Now, we’re just 29 days away from Spring Training. It’s so close we can practically taste it. Today, I wanted to talk about someone who gets a bit overlooked in recent Yankee history. The (ugh) Core Four is always referred to as Derek Jeter, Andy Pettitte, Mariano Rivera, and Jorge Posada. There is one player who’s constantly overlooked in this discussion: Bernie Williams. He was every bit the hitter Derek Jeter was/is and just as important to the Yankees’ turn-of-the-century dynasty. The end certainly came quick for Bernie. Involuntary, Bernie ended up on the “burn out” path rather than the “fade away” path. Appropriately, however sad, his Hall of Fame ballot “career” took that same path; he didn’t garner enough support this year to stay on the ballot. While Williams was not a Hall of Fame player, he certainly deserved a better fate than falling off the ballot after one voting cycle.
So why did I pick day 29 to honor a guy who wore 51? I did it to honor Bernie’s finest season, his age 29 season. The year was 1998 and Bernie was coming off a stellar 1997. He posted then career highs in all the slash categories, as well as OPS+, wOBA, and wRC+. 1998 ended up even better.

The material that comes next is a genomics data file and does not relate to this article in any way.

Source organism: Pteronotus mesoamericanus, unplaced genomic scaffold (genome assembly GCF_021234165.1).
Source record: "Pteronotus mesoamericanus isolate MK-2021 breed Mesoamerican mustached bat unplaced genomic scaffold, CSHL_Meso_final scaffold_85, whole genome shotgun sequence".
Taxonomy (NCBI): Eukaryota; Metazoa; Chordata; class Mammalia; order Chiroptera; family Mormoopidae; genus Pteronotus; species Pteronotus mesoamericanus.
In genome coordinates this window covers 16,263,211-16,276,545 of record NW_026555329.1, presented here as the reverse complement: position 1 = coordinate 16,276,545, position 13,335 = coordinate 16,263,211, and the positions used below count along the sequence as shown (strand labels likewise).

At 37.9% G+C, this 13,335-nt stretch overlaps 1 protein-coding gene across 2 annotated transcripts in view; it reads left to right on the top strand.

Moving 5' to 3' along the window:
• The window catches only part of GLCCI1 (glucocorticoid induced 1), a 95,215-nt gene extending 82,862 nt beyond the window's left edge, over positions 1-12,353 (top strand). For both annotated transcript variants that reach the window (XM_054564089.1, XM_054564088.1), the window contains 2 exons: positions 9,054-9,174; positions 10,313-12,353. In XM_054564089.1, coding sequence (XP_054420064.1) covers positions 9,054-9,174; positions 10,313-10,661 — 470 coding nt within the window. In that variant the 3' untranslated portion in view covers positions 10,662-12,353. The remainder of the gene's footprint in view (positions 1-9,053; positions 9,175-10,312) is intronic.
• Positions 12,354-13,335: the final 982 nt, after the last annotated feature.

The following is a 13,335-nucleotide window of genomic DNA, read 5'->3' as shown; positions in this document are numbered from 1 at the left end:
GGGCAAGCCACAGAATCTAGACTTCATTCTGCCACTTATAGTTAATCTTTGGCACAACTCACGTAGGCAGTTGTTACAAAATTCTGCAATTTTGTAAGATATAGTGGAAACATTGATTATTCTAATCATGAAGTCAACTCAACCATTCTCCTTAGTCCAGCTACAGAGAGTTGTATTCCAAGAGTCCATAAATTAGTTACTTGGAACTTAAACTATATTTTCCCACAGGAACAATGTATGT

Bernie’s average jumped up to .339, which won him the AL batting title. He also put up a .422 OBP, second in the AL. His SLG that year was .575, good for tenth in the league. With a 160 OPS+, he finished second and placed (tied for) second (with Edgar Martinez) in wOBA with .425 (Albert Belle led with a .437 mark), and second in wRC+ with 159 to Belle’s 165.
Always a solid postseason performer, Bernie had a down-up-down ride in the 1998 playoffs. He was positively dreadful in the ALDS (0-11 with one walk and four strikeouts) and the World Series (1-16, though the one was a home run). However, he simply demolished the Texas Rangers in the ALCS. In the six game series, he was 8-21 with seven walks (.391 AVG/.536 OBP).
While he didn’t last as long as some of his counterparts, Bernie Williams was a fantastic baseball player who was fun to watch and just as fun to root for. In my younger days, I tried to imitate Bernie’s compact stance at the plate and that soft spot for him has definitely hung around.